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2 of 2 people found the following review helpful
5.0 out of 5 stars an excellent read, 16 May 2005
This review is from: Lord of the Flies (Hardcover)
This is an excellent book and can be read on many different levels. It tells the story of a group of young children stranded on a deserted island, no adults, no order and what ensues.
It's a very powerful book, very simple yet very complex on different levels. It is highly relevant in today's society and we can all learn a lot from it. It is very real, at first you don't want to believe that children are capable of such atrocities, but as you read on you realise it is undeniable human nature. It is a very gruesome and horrible but it makes you aware of the depravity of the human race.
I was given this to read as a set book for school, once I started reading I couldn't put it down. It's not often that I am genuinely hooked on a book. It's suitable for all ages and readers who can read. William Golding uses deep character relationships which are very moving. The pace of the book is quite slow but it's very descriptive and you can build up a vivid mental picture.
This is a must read it has it all, and there is something in it for everyone. It is very honest and has lead me to question myself if I was stranded on a desert island with my classmates how would I react? Before reading Lord of the Flies I would have said I would be a leader and it would all be fine. After reading the book I fear my intentions would be honourable but I don't know about the consequences.
It is a short easy read and one of my all time favourites, an all time classic, buy it!
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2 of 2 people found the following review helpful
5.0 out of 5 stars a must read, 16 May 2005
This review is from: Lord of the Flies (Hardcover)
This is an excellent book and can be read on many different levels. It tells the story of a group of young children stranded on a deserted island, no adults, no order and what ensues.
It's a very powerful book, very simple yet very complex on different levels. It is highly relevant in today's society and we can all learn a lot from it. It is very real, at first you don't want to believe that children are capable of such atrocities, but as you read on you realise it is undeniable human nature. It is a very gruesome and horrible but it makes you aware of the depravity of the human race.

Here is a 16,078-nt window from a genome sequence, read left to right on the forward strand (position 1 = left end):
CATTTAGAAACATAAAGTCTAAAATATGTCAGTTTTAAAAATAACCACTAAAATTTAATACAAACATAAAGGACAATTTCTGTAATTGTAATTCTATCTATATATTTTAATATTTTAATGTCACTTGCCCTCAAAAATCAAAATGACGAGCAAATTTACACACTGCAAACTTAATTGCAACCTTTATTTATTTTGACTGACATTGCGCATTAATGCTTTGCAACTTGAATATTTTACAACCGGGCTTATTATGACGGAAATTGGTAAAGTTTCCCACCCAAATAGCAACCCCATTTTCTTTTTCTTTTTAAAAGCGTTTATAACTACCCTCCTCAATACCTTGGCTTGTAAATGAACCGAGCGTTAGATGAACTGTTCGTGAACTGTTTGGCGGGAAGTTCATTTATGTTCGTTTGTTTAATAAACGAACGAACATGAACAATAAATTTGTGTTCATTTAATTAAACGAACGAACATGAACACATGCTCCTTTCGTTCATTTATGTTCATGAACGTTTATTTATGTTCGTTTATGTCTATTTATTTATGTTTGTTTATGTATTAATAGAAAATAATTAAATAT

I was given this to read as a set book for school, once I started reading I couldn't put it down. It's not often that I am genuinely hooked on a book. It's suitable for all ages and readers who can read. William Golding uses deep character relationships which are very moving. The pace of the book is quite slow but it's very descriptive and you can build up a vivid mental picture.
This is a must read it has it all, and there is something in it for everyone. It is very honest and has lead me to question myself if I was stranded on a desert island with my classmates how would I react? Before reading Lord of the Flies I would have said I would be a leader and it would all be fine. After reading the book I fear my intentions would be honourable but I don't know about the consequences.
It is a short easy read and one of my all time favourites, an all time classic, buy it!
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2 of 2 people found the following review helpful
5.0 out of 5 stars This has good charachters and appauling consoquences!, 28 Nov 2004
This review is from: Lord of the Flies (Hardcover)
I have just finished the lord of the flies at school, awsome stuff it really is! But scary in a childish, human way that we mankind are scared to admit! As the book goes on the barriers of dignity fall and they let in a murderous savage force which leads to even, cold blooded muder! This is a good and educational book read it!
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Lord of the Flies
Lord of the Flies by William Golding (Paperback - 1 Jan 1973)